The relationship between slack resources and performance has been much debated but not well studied, especially in health care. There are basically two divergent views of their value. One approach sees slack resources as a sign of inefficiency, that is, either too much money is spent to produce the output or the output exceeds what is needed or desirable. The other view focuses on the potential of slack resources to permit managers to act strategically to exploit opportunities, such as to expand hospital services or to increase demand by partnering with insurers. Some actions can be intended to enhance standing or satisfy employees rather than increase profit, for example, by seeking prestigious affiliations, offering better workplace conditions, or expanding community outreach. Other actions can be defensive, for instance, countering competitor's threats or buffering against unexpected environmental changes such as a mandated loss of revenue from third-party reimbursement payment rates.
NEOCLASSICAL ECONOMIC PERSPECTIVE ON ORGANIZATIONAL SLACK
In the neoclassical microeconomic tradition, the objective of the firm is to maximize profits and managers, acting as agents for the owners, strive to achieve this goal. Consistent with this objective, firms minimize costs and operate at optimal efficiency. Thus, at equilibrium, in conventional economic theory, slack is nonexistent. Slack indicates that the firm is not in equilibrium and it should be minimized to achieve an optimally efficient steady state. Followers of this tradition do not recognize the value of slack as a permanent fixture within organizations because its existence implies nonrational behavior on the part of the firm in that if the opportunity existed to create profits from using slack resources, the firm would already have exploited this opportunity. In this view, slack is synonymous with “wasteful” and any other connotation is at best a “messy” concept that departs from the neoclassical economic assumptions.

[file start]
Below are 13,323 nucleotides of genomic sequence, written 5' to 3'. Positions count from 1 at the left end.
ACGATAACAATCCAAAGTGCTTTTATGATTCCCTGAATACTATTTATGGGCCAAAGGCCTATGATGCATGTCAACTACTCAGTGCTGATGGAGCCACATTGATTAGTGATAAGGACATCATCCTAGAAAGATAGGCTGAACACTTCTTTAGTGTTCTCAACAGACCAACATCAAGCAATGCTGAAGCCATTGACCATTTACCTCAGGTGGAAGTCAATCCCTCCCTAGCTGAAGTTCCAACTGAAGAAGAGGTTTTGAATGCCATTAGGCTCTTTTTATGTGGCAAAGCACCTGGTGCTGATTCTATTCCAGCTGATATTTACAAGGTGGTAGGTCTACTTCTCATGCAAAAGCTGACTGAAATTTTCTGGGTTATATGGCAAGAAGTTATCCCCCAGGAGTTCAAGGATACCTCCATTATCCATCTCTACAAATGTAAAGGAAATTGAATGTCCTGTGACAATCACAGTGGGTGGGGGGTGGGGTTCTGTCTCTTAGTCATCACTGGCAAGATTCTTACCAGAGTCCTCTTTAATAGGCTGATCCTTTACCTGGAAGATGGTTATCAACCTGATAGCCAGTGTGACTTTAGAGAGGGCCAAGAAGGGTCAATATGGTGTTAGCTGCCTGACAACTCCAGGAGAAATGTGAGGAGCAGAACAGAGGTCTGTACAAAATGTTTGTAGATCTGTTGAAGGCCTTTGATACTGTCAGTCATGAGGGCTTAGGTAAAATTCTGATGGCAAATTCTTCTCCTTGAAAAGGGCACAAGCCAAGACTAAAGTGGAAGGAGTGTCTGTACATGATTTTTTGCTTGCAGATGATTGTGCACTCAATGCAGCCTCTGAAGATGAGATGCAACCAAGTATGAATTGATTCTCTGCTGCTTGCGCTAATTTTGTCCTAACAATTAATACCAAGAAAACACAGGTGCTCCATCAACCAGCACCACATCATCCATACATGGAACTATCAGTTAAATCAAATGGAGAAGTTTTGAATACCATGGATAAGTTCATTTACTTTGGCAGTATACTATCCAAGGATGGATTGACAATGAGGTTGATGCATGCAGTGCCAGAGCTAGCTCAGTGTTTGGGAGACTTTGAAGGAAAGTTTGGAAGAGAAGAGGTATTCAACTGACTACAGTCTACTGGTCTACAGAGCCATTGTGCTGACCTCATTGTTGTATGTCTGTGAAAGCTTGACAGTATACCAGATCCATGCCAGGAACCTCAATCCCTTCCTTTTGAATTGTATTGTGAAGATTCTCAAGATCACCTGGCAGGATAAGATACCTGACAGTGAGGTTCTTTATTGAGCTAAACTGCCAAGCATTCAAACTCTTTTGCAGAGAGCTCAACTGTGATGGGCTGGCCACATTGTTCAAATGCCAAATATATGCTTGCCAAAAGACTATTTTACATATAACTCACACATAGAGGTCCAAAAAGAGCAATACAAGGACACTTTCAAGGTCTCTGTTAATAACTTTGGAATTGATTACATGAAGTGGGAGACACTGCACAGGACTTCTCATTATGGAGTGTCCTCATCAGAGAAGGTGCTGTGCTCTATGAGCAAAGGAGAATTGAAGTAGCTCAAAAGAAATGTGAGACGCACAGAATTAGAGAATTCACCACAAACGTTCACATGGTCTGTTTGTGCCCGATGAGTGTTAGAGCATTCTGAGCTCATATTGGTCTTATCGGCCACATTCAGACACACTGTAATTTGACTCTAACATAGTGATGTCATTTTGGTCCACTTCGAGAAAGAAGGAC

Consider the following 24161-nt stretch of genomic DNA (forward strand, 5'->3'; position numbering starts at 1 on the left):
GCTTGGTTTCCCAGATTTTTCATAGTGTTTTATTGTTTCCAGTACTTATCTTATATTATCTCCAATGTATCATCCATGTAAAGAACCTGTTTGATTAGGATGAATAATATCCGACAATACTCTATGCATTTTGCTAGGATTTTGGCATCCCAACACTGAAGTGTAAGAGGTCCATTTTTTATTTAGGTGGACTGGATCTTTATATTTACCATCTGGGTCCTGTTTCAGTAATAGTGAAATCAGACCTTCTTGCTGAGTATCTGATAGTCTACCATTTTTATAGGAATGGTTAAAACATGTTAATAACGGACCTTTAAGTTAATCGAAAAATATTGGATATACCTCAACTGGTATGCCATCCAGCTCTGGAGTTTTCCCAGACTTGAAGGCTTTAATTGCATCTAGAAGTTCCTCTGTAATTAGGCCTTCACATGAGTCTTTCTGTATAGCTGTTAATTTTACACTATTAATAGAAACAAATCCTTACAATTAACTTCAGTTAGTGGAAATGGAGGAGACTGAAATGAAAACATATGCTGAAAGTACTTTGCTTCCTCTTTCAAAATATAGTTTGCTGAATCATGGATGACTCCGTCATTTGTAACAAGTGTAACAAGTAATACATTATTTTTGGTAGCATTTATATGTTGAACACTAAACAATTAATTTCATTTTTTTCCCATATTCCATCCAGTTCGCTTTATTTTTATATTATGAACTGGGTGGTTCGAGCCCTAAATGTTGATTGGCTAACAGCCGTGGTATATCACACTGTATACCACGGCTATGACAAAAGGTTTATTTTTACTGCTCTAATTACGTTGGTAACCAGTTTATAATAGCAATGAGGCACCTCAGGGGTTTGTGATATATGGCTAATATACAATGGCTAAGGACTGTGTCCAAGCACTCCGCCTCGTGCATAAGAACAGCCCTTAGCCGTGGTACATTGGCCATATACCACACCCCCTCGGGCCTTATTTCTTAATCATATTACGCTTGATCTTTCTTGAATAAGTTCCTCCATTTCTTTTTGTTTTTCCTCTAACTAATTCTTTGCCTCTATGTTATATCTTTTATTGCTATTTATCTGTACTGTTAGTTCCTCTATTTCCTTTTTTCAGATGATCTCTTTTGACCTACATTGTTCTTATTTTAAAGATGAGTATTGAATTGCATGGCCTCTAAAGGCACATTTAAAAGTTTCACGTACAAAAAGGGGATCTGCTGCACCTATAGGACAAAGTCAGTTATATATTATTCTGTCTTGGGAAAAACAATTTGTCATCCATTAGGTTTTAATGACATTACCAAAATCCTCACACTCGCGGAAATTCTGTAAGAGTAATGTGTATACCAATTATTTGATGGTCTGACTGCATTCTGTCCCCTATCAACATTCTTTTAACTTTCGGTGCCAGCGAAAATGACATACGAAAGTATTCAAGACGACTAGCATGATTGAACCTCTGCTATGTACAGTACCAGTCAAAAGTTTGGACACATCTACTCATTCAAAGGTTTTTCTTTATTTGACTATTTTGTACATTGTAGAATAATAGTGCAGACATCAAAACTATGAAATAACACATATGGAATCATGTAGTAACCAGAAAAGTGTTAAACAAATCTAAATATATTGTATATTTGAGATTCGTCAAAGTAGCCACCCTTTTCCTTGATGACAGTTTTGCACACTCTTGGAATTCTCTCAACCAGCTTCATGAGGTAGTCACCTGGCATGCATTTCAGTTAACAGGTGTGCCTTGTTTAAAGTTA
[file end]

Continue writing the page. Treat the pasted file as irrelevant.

The Institute of Medicine (IOM)'s famous book Crossing the Quality Chasm presents an example of this perspective in health care. In discussing efficiency as one of the six specific aims for improvement in health care, they assert, “The opposite of efficiency is waste, the use of resources without benefit to the patients a system is intended to help. There are at least two ways to improve efficiency: (1) reduce quality waste and (2) reduce administrative or production costs” (IOM 2001, p. 52).
However, it has long been recognized that organizations maintain a stock of unused or underused resources, implying that, for whatever reason, organizations do not operate at maximum efficiency (Penrose 1959). Indeed, not only does “slack” seem to exist, its existence and level are surprisingly consistent across industries, countries, and time periods. Illustrating this phenomenon in health care, Hollingsworth (2008) in his recent review of published research based on frontier analysis found that the mean level of efficiency in U.S. hospitals was 0.85. Moreover, there was a remarkably narrow range of mean efficiency levels across types of hospitals (i.e., the highest was 0.855 for defense/VA hospitals, whereas the lowest was 0.825 for not-for-profit hospitals). While there is some variation in the mean efficiency level across health care in different countries, the more remarkable finding he reports is their relative consistency.
Thus, the disconnect between actual organizational behavior and the stringency of theoretical assumptions caused some scholars to question the value of neoclassical assumptions about efficiency and profit maximization that provide definitive implications for firm behavior but may have little empirical relevance (Meyer 1982).
THREE DEPARTURES FROM THE NEOCLASSICAL VIEW OF EFFICIENCY